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Victoria, TX 77901

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End of 2013 Estate Planning Review & Checklist

A year ago at this time the financial industry was scrambling for clarity on the estate tax amid indecision over the fiscal cliff. Although it was later than anticipated, we finally got the needed answers on January 1, 2013. That said, just because there is no fiscal cliff to decipher doesn’t mean your estate plan wouldn’t benefit from a review.

Here are a few issues to visit:

The Basics: Wills, Power of Attorney, Power of Health Care & Directive To Physicians

Recent changes in state and federal estate-tax rules may mean your will is now outdated.

Your Will determines how your assets are distributed upon your death. Obviously, a husband and wife each need a will. Additionally, everyone needs a Durable Power of Attorney, Durable Power of Health Care and Directive to Physicians.

 

The “power” documents allow someone to make financial and health care decisions on your behalf in the event of your incapacity. The Directive to Physicians expresses whether or not a person wants to be kept on life support, whether they wish to be resuscitated etc. All of these documents need to be reviewed at least every five years (if not three years), or as circumstances necessitate.

Given these changes, now is a good time to revise your will and estate plan. In January, the federal estate-tax exemption jumped to $5.25 million per person. What's more, some states have different estate-tax exemptions. But many wills don't take into account possible changes in federal and state estate-tax rules. Next year, it is anticipated that the estate tax exemption will increase to about $5.35 million (an increase of 2% or $100,000).

Supercharging Your Estate: Trusts

If a person dies in the year 2013 they can leave up to $5.25 million to anyone at their death without estate taxes being incurred. It is important to note that most people approach this as a death only event. You can also transfer assets during your lifetime. This can open up gifting opportunities.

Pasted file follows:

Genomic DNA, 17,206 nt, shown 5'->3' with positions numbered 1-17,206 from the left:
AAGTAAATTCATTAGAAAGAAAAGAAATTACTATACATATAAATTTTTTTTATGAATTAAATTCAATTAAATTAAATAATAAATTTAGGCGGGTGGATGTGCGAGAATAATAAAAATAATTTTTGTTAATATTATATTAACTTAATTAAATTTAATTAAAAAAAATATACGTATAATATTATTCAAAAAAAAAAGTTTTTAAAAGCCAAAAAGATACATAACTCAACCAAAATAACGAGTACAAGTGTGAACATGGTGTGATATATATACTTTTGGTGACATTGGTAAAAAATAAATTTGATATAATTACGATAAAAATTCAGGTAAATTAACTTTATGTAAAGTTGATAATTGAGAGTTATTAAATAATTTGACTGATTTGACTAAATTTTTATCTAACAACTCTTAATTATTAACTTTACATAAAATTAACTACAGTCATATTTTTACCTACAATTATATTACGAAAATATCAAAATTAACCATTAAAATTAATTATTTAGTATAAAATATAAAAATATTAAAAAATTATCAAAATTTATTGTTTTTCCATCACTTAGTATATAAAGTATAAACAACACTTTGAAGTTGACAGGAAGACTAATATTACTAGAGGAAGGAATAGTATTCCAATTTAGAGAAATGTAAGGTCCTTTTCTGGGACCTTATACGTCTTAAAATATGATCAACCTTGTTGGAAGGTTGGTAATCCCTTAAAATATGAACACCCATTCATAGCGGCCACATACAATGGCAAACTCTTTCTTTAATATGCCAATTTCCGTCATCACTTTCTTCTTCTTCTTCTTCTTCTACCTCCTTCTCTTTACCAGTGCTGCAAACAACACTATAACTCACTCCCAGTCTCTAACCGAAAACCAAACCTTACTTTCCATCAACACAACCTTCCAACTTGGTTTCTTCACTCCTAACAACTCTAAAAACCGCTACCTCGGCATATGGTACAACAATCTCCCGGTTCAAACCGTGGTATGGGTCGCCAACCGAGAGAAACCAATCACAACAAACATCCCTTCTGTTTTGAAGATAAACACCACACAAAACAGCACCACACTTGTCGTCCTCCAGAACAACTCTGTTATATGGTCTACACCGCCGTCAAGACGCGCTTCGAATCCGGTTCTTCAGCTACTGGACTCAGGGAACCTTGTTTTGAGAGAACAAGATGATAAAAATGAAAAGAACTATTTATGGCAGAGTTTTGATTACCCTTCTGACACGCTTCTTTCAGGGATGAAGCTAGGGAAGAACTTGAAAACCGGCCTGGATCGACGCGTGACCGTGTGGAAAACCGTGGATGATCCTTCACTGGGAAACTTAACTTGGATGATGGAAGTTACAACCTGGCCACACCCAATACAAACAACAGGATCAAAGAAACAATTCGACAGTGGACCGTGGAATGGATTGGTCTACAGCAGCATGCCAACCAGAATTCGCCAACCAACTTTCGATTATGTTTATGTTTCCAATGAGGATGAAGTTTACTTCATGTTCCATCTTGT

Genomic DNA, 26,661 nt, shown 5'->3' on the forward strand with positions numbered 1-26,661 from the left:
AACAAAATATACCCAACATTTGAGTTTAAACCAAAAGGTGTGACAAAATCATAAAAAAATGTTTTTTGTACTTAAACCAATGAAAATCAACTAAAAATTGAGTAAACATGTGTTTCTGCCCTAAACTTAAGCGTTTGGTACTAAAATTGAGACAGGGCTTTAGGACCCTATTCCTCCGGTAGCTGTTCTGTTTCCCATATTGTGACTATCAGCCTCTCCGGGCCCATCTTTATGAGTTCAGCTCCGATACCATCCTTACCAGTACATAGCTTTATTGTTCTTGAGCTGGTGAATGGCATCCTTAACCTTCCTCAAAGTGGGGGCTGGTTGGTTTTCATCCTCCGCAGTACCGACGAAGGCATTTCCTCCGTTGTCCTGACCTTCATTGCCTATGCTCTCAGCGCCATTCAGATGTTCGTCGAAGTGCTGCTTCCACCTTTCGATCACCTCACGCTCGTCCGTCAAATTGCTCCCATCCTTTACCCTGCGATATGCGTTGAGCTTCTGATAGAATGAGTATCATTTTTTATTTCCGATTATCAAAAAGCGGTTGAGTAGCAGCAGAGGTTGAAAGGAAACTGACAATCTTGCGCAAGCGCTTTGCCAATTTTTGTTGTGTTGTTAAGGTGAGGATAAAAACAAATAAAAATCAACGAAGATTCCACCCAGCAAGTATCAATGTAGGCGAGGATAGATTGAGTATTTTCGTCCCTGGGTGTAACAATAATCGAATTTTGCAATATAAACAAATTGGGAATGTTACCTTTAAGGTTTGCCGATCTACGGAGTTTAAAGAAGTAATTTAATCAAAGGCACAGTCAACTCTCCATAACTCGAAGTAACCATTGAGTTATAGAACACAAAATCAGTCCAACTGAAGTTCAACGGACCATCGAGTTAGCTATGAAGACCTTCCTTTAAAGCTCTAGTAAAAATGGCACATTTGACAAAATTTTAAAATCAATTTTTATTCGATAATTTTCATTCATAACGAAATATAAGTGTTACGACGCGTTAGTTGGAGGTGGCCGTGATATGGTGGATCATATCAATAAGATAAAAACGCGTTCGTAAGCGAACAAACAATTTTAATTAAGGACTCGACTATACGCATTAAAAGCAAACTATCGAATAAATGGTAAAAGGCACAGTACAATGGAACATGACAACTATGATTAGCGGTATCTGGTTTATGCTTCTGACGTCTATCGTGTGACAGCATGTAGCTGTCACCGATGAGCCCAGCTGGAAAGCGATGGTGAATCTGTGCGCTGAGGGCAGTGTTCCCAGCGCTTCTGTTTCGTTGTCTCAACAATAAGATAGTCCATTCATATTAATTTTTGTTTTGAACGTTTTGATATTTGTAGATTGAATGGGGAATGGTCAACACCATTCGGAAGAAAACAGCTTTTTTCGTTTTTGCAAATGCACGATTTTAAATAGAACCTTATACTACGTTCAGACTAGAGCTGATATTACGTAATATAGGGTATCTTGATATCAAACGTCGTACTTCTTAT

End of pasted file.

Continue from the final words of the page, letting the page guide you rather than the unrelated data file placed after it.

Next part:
Typically, for a husband and wife the first item to consider once you develop a Will is Trust provisions. Probably the most common for a husband and wife is a Bypass (or Credit Shelter) Trust. For example, assume husband and wife have a $10.5 million estate. Furthermore, assume husband dies this year. The Bypass Trust gets funded after husband’s death and allows $5.25 million of the $10.5 million joint estate to be placed in trust for the remainder of the wife’s lifetime.

The wife can be the beneficiary of the Bypass trust and can also be the trustee of the trust. The trustee is the decision maker and the one who is legally obligated to see that the trust rules are properly followed. The beneficiary (wife) can withdraw all of the income produced by this Bypass trust for any reason and can spend the principal for items which typically fall under the categories of health, education, maintenance and support.

The Bypass trust is not exposed to estate taxes in the beneficiary’s estate and is not exposed to the beneficiary’s creditors. Since it is no longer exposed to estate taxes in this generation it can grow quite large with only income taxes being assessed. Once the beneficiary dies the assets of the Bypass trust will be distributed either outright or into other trusts for subsequent beneficiaries.

To further compliment your estate plan the Bypass trust is many times partnered with a Generation Skipping Trust (GST). The name itself is a bit confusing since the assets placed in this trust do not necessarily “skip” anyone—they just have the ability to do so. Functionally, the only one who is skipped is the IRS for estate tax purposes. Anyone can leave up to $5.25 million into a GST to collectively benefit many people. As such, a husband and wife can leave up to $10.5 million (expected to be $10.7 million in 2014) combined in a generation skipping manner. A parent who establishes a GST can effectively leave money in a protected manner for children, grandchildren and even into the great grandchildren’s generation. Given this, the GST is a very effective tool to manage and protect wealth for multiple generations.